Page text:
|A durian, split open with a machete, one of the flesh-beans still intact and a pulp-less seed|
Durian. I tried it for the first time many years ago, when I had just arrived to S.E. Asia. It might have been in Singapore: at Bugis Junction in fact, where I was staying, as soon as the picking season was under way the area filled up with street-stalls selling it. Even though I didn't find it disgusting, like the majority of the other westerners, I was not particularly impressed, but I wouldn't be able to tell why. I was not even stricken by its supposed, terrible stench. And to think that in Singapore, due to their bad smell, durians are forbidden at hotels, subway stations and other public places, even with illustrated prohibition signs. Then again, in Singapore it is even forbidden to import chewing gums, imagine eating stinking fruits indoor. In Asia I have eaten much worse smelling food than durians. Some varieties of chou doufu (stinking tofu) in China and Taiwan forced me to hold my nose when I was still fifty meters away from the source-restaurant. An intensity similar to the one that 20 years ago, in a small Appennino Lucano's town, was rising from a cliff where the carcass of a cow was rotting, and entered through the broken window, saturating the room, keeping my brother and me awake all night, looking for dead rats under the bed and checking our retches, while we couldn't stop laughing incredulously. Durians vaguely smell of kitchen gas, but it's not an unbearable odor.
These days, in the evening, Briksfield fills up with truck-stalls that come to sell these fruits. Asians are generally crazy about them and this is a very good business indeed. You can see people eating them at every corner, a bit like what happens (or used to) in Italy with watermelons.
As I'm walking back to my hotel I spot a truck and I look at it. A minute later I almost stop at another one. I manage to resist: the memory of that first old experience is holding me back. Still I am tempted: over the years I have changed opinion about numerous Asian matters. There is a stall a few meters from my hotel entrance, one of the young boys notices my curiosity and smiles at me. A slightly shy, irresistible smile, a dogcatcher-smile, and tonight I feel a bit like a stray beast. I purchase a small one and I smuggle it into my room (KL is not like Singapore, but you never know). I break the shell with my naked hands, careful of the spikes, using the plastic bag to protect myself, then I get hold of the slimy and mealy flesh that becomes pulpy as soon as it touches my fingers. I squeeze it into my mouth, smearing my lips, chin and beard. Fuck, it's delicious! Sweet, but not too much, sun-like yellow, creamy, velvety...hmmm, what have I missed for almost a decade?! And to think that they offered me three of them at a promotional price...tomorrow I'll get a stock of it!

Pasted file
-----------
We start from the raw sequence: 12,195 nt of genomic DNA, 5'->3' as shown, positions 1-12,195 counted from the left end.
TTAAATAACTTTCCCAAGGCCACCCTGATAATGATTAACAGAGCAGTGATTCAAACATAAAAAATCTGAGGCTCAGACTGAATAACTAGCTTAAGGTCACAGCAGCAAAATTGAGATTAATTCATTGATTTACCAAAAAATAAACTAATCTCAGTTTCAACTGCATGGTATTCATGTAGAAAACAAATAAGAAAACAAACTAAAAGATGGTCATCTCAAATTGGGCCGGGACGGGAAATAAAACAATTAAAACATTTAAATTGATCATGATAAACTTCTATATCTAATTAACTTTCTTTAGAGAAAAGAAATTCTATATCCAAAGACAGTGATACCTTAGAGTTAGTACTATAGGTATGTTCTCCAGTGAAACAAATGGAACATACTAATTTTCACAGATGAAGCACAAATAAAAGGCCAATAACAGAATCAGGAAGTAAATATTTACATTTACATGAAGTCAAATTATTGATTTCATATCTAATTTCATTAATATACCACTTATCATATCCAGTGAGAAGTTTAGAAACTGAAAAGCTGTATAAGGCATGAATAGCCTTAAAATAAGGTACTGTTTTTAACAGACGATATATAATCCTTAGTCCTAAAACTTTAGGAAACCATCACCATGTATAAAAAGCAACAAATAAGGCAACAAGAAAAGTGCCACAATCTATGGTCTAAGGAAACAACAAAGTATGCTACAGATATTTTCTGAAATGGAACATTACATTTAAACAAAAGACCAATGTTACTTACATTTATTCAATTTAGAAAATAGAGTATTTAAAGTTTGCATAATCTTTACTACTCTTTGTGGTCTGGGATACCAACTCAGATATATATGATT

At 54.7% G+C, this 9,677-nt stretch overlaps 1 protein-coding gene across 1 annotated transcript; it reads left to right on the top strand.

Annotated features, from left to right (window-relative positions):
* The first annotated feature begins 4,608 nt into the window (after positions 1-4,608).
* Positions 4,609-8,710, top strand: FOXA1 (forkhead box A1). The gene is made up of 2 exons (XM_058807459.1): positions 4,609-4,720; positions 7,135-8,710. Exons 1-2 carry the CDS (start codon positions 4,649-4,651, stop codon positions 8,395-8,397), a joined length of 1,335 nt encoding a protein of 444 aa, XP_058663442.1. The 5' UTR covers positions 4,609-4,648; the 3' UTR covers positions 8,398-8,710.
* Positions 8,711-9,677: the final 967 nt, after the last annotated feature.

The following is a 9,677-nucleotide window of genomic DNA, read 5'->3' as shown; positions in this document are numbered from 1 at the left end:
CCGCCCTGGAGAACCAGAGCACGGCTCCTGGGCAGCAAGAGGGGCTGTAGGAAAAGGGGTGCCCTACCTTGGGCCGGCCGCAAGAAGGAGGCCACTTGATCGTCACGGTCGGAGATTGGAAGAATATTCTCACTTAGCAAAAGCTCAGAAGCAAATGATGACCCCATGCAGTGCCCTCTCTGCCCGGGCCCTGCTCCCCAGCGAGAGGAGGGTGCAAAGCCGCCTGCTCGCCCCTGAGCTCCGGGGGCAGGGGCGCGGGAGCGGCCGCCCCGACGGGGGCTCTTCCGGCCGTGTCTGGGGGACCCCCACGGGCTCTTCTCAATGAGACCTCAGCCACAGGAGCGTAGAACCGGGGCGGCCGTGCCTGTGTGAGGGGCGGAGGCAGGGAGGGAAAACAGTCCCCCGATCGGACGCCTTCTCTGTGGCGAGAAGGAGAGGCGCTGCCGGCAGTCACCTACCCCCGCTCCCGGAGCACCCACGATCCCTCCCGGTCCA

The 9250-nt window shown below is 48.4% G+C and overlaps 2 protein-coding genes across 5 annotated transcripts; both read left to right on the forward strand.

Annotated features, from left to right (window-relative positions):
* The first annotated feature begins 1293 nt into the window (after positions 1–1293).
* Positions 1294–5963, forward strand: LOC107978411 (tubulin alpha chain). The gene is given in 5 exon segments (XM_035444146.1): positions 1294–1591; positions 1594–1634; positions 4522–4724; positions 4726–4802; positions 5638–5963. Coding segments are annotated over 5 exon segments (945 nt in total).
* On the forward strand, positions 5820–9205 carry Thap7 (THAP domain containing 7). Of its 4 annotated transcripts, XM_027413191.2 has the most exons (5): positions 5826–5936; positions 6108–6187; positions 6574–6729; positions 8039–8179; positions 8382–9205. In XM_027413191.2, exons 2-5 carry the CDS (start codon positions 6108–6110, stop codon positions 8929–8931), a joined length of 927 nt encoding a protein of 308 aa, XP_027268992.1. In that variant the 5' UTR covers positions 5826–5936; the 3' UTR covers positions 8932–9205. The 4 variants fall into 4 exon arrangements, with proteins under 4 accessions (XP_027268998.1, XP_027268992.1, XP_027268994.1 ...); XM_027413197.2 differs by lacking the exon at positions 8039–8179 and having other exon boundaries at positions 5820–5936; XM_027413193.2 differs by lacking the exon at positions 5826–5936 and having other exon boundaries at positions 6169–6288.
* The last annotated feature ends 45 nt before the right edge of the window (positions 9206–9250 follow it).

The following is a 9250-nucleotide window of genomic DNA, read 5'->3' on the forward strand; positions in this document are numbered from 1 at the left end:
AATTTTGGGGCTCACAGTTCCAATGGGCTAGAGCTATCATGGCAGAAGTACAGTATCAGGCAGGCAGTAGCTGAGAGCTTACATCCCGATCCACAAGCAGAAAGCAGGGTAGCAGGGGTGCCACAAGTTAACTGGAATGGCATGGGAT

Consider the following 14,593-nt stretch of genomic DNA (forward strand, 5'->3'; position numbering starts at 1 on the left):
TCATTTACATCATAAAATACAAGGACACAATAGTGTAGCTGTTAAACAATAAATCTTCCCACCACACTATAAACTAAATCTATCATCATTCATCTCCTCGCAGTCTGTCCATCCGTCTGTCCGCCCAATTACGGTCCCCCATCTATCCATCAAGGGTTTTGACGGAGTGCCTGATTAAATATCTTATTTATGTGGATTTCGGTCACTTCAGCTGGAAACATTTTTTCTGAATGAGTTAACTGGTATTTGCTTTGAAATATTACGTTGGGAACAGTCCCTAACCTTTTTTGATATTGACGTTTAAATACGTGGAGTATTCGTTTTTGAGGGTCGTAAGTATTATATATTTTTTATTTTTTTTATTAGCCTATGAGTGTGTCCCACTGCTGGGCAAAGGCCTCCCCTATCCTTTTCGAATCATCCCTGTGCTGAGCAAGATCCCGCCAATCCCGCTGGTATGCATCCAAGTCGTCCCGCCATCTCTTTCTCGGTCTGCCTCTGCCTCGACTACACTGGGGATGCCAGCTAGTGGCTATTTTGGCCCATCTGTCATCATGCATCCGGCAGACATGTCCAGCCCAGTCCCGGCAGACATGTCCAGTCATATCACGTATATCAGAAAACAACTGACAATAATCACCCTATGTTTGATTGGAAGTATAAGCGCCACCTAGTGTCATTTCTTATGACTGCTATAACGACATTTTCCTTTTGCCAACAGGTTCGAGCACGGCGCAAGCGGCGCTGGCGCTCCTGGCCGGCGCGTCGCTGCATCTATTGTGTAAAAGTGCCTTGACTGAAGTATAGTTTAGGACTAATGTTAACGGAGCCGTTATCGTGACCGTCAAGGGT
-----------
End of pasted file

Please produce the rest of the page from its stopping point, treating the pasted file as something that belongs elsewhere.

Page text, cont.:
I throw the bag with the shell and the the seeds in one of the lobby bins. I go back to my room and carefully smell the air. Maybe there still is a faint odor, but it's almost imperceptible.
The following day, as planned, I buy three of them. As soon as I step into the lift a security guard asks me if I'm carrying durians in that plastic bag. I say that I am and he forbids me to take them to my room, because of the bad smell. I was not expecting this from a hotel in Malaysia - a less regulation-obsessed country than Singapore. The guard also informs me that there is a sign at the entrance, the crossed durian that I saw so often in the city-state. And this is probably the aspect of the matter that disappoints me the most. This damned tendency to forbid, regulate, channel, control, bridle the individuals' instincts more and more firmly the more societies develop.
Maybe this is the price we have to pay for the economic, technological and social (?) development that countries like this pursue. And perhaps I am the one at fault. Maybe they are right: if everybody were allowed to bring durians in their hotel rooms or in the subway stations the stench would be intolerable. But I am not an anarchist, I simply am against extremes. This durian thing might not have anything to do with it, and yet, if combined with other clues I've collected so far, it fuels my impression that the freedom, lightheartedness, spontaneity gap between Malaysia and Singapore is narrowing down. And unfortunately we're talking about a downward movement. I admit, I am not a great businessman and I don't understand much about life-planning either, but when it comes to freedom I know a couple of things: some people like to trade it in exchange for wealth. Whenever it's possible, I do exactly the opposite.
Anyhow, we'll see: maybe they will never confiscate your chewing gums at KL International Airport but if in a few years you find the city full of absurd prohibition signs don't get too surprised. As far as I am concerned, you can rest assured, I won't.
|Durian prohibition sign in the hotel lift|
|Durian prohibition sign on the hotel entrance door|
|Prohibition sign at the LRT (subway) entrance...no fruit discrimination here|
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